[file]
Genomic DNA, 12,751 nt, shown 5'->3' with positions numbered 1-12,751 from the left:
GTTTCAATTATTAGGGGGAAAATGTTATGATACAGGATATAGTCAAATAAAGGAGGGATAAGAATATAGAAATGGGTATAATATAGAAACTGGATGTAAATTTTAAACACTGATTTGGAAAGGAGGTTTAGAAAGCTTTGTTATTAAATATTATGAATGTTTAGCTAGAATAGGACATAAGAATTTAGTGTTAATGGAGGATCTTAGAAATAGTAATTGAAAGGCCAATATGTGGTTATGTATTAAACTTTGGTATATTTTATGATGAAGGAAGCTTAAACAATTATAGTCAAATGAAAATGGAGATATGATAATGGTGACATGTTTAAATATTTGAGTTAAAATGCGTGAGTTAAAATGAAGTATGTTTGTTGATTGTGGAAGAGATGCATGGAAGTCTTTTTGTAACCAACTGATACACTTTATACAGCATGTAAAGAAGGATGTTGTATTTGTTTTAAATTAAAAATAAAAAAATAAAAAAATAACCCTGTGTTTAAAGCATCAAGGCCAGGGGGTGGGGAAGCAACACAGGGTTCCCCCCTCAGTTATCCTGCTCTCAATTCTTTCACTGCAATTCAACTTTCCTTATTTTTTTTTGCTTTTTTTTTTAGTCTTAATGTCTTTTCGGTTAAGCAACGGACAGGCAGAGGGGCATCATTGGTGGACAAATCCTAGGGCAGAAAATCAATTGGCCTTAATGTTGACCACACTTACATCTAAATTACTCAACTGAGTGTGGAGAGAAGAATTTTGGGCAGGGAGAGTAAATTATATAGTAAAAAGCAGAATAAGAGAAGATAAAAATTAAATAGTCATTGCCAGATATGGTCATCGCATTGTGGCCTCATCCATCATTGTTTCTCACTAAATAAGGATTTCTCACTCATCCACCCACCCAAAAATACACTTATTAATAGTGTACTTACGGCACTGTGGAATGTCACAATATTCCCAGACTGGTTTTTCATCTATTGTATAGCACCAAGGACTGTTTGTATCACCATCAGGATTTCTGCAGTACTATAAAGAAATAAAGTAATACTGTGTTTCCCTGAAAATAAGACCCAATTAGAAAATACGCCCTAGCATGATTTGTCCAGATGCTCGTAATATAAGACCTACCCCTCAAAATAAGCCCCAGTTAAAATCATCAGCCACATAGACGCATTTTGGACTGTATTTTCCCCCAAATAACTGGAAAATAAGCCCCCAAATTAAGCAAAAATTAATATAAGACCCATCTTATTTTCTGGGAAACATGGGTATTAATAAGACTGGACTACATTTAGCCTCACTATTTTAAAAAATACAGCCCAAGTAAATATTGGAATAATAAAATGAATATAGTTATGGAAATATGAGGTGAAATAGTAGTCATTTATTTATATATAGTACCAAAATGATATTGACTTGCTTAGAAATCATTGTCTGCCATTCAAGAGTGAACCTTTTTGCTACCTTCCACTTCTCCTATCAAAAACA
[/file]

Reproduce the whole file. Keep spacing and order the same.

Genomic DNA, 12,751 nt, shown 5'->3' with positions numbered 1-12,751 from the left:
GTTTCAATTATTAGGGGGAAAATGTTATGATACAGGATATAGTCAAATAAAGGAGGGATAAGAATATAGAAATGGGTATAATATAGAAACTGGATGTAAATTTTAAACACTGATTTGGAAAGGAGGTTTAGAAAGCTTTGTTATTAAATATTATGAATGTTTAGCTAGAATAGGACATAAGAATTTAGTGTTAATGGAGGATCTTAGAAATAGTAATTGAAAGGCCAATATGTGGTTATGTATTAAACTTTGGTATATTTTATGATGAAGGAAGCTTAAACAATTATAGTCAAATGAAAATGGAGATATGATAATGGTGACATGTTTAAATATTTGAGTTAAAATGCGTGAGTTAAAATGAAGTATGTTTGTTGATTGTGGAAGAGATGCATGGAAGTCTTTTTGTAACCAACTGATACACTTTATACAGCATGTAAAGAAGGATGTTGTATTTGTTTTAAATTAAAAATAAAAAAATAAAAAAATAACCCTGTGTTTAAAGCATCAAGGCCAGGGGGTGGGGAAGCAACACAGGGTTCCCCCCTCAGTTATCCTGCTCTCAATTCTTTCACTGCAATTCAACTTTCCTTATTTTTTTTTGCTTTTTTTTTTAGTCTTAATGTCTTTTCGGTTAAGCAACGGACAGGCAGAGGGGCATCATTGGTGGACAAATCCTAGGGCAGAAAATCAATTGGCCTTAATGTTGACCACACTTACATCTAAATTACTCAACTGAGTGTGGAGAGAAGAATTTTGGGCAGGGAGAGTAAATTATATAGTAAAAAGCAGAATAAGAGAAGATAAAAATTAAATAGTCATTGCCAGATATGGTCATCGCATTGTGGCCTCATCCATCATTGTTTCTCACTAAATAAGGATTTCTCACTCATCCACCCACCCAAAAATACACTTATTAATAGTGTACTTACGGCACTGTGGAATGTCACAATATTCCCAGACTGGTTTTTCATCTATTGTATAGCACCAAGGACTGTTTGTATCACCATCAGGATTTCTGCAGTACTATAAAGAAATAAAGTAATACTGTGTTTCCCTGAAAATAAGACCCAATTAGAAAATACGCCCTAGCATGATTTGTCCAGATGCTCGTAATATAAGACCTACCCCTCAAAATAAGCCCCAGTTAAAATCATCAGCCACATAGACGCATTTTGGACTGTATTTTCCCCCAAATAACTGGAAAATAAGCCCCCAAATTAAGCAAAAATTAATATAAGACCCATCTTATTTTCTGGGAAACATGGGTATTAATAAGACTGGACTACATTTAGCCTCACTATTTTAAAAAATACAGCCCAAGTAAATATTGGAATAATAAAATGAATATAGTTATGGAAATATGAGGTGAAATAGTAGTCATTTATTTATATATAGTACCAAAATGATATTGACTTGCTTAGAAATCATTGTCTGCCATTCAAGAGTGAACCTTTTTGCTACCTTCCACTTCTCCTATCAAAAACA